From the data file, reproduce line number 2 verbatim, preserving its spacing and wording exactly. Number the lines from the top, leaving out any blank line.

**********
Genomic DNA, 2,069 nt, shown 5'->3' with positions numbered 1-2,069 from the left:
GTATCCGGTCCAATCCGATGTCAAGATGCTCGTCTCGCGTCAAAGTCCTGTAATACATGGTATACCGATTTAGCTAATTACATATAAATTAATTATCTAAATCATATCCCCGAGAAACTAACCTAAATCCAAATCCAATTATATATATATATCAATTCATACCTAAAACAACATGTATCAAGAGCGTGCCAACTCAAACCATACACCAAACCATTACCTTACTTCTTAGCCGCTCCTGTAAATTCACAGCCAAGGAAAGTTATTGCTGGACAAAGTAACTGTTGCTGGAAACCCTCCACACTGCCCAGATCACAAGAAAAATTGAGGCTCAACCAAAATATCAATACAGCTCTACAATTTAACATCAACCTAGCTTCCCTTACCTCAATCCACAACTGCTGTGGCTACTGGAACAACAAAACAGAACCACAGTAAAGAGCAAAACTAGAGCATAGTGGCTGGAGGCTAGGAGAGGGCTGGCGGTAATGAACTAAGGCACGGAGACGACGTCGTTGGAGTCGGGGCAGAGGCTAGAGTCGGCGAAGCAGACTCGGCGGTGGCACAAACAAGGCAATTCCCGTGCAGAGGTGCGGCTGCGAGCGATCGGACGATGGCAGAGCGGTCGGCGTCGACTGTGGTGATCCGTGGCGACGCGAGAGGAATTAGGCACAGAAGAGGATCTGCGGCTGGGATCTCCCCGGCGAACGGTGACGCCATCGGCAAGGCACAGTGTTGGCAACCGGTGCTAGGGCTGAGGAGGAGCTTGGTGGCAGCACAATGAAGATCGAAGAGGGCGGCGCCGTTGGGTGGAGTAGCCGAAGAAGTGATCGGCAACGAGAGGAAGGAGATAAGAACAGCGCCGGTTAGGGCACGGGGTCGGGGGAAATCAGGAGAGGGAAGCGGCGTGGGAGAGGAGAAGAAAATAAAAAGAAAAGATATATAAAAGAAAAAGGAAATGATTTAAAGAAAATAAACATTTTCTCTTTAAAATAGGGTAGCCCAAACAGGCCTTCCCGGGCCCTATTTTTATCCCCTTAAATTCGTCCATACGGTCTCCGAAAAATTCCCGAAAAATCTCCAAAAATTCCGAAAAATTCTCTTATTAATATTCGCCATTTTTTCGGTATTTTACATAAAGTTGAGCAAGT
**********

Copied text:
GTATCCGGTCCAATCCGATGTCAAGATGCTCGTCTCGCGTCAAAGTCCTGTAATACATGGTATACCGATTTAGCTAATTACATATAAATTAATTATCTAAATCATATCCCCGAGAAACTAACCTAAATCCAAATCCAATTATATATATATATCAATTCATACCTAAAACAACATGTATCAAGAGCGTGCCAACTCAAACCATACACCAAACCATTACCTTACTTCTTAGCCGCTCCTGTAAATTCACAGCCAAGGAAAGTTATTGCTGGACAAAGTAACTGTTGCTGGAAACCCTCCACACTGCCCAGATCACAAGAAAAATTGAGGCTCAACCAAAATATCAATACAGCTCTACAATTTAACATCAACCTAGCTTCCCTTACCTCAATCCACAACTGCTGTGGCTACTGGAACAACAAAACAGAACCACAGTAAAGAGCAAAACTAGAGCATAGTGGCTGGAGGCTAGGAGAGGGCTGGCGGTAATGAACTAAGGCACGGAGACGACGTCGTTGGAGTCGGGGCAGAGGCTAGAGTCGGCGAAGCAGACTCGGCGGTGGCACAAACAAGGCAATTCCCGTGCAGAGGTGCGGCTGCGAGCGATCGGACGATGGCAGAGCGGTCGGCGTCGACTGTGGTGATCCGTGGCGACGCGAGAGGAATTAGGCACAGAAGAGGATCTGCGGCTGGGATCTCCCCGGCGAACGGTGACGCCATCGGCAAGGCACAGTGTTGGCAACCGGTGCTAGGGCTGAGGAGGAGCTTGGTGGCAGCACAATGAAGATCGAAGAGGGCGGCGCCGTTGGGTGGAGTAGCCGAAGAAGTGATCGGCAACGAGAGGAAGGAGATAAGAACAGCGCCGGTTAGGGCACGGGGTCGGGGGAAATCAGGAGAGGGAAGCGGCGTGGGAGAGGAGAAGAAAATAAAAAGAAAAGATATATAAAAGAAAAAGGAAATGATTTAAAGAAAATAAACATTTTCTCTTTAAAATAGGGTAGCCCAAACAGGCCTTCCCGGGCCCTATTTTTATCCCCTTAAATTCGTCCATACGGTCTCCGAAAAATTCCCGAAAAATCTCCAAAAATTCCGAAAAATTCTCTTATTAATATTCGCCATTTTTTCGGTATTTTACATAAAGTTGAGCAAGT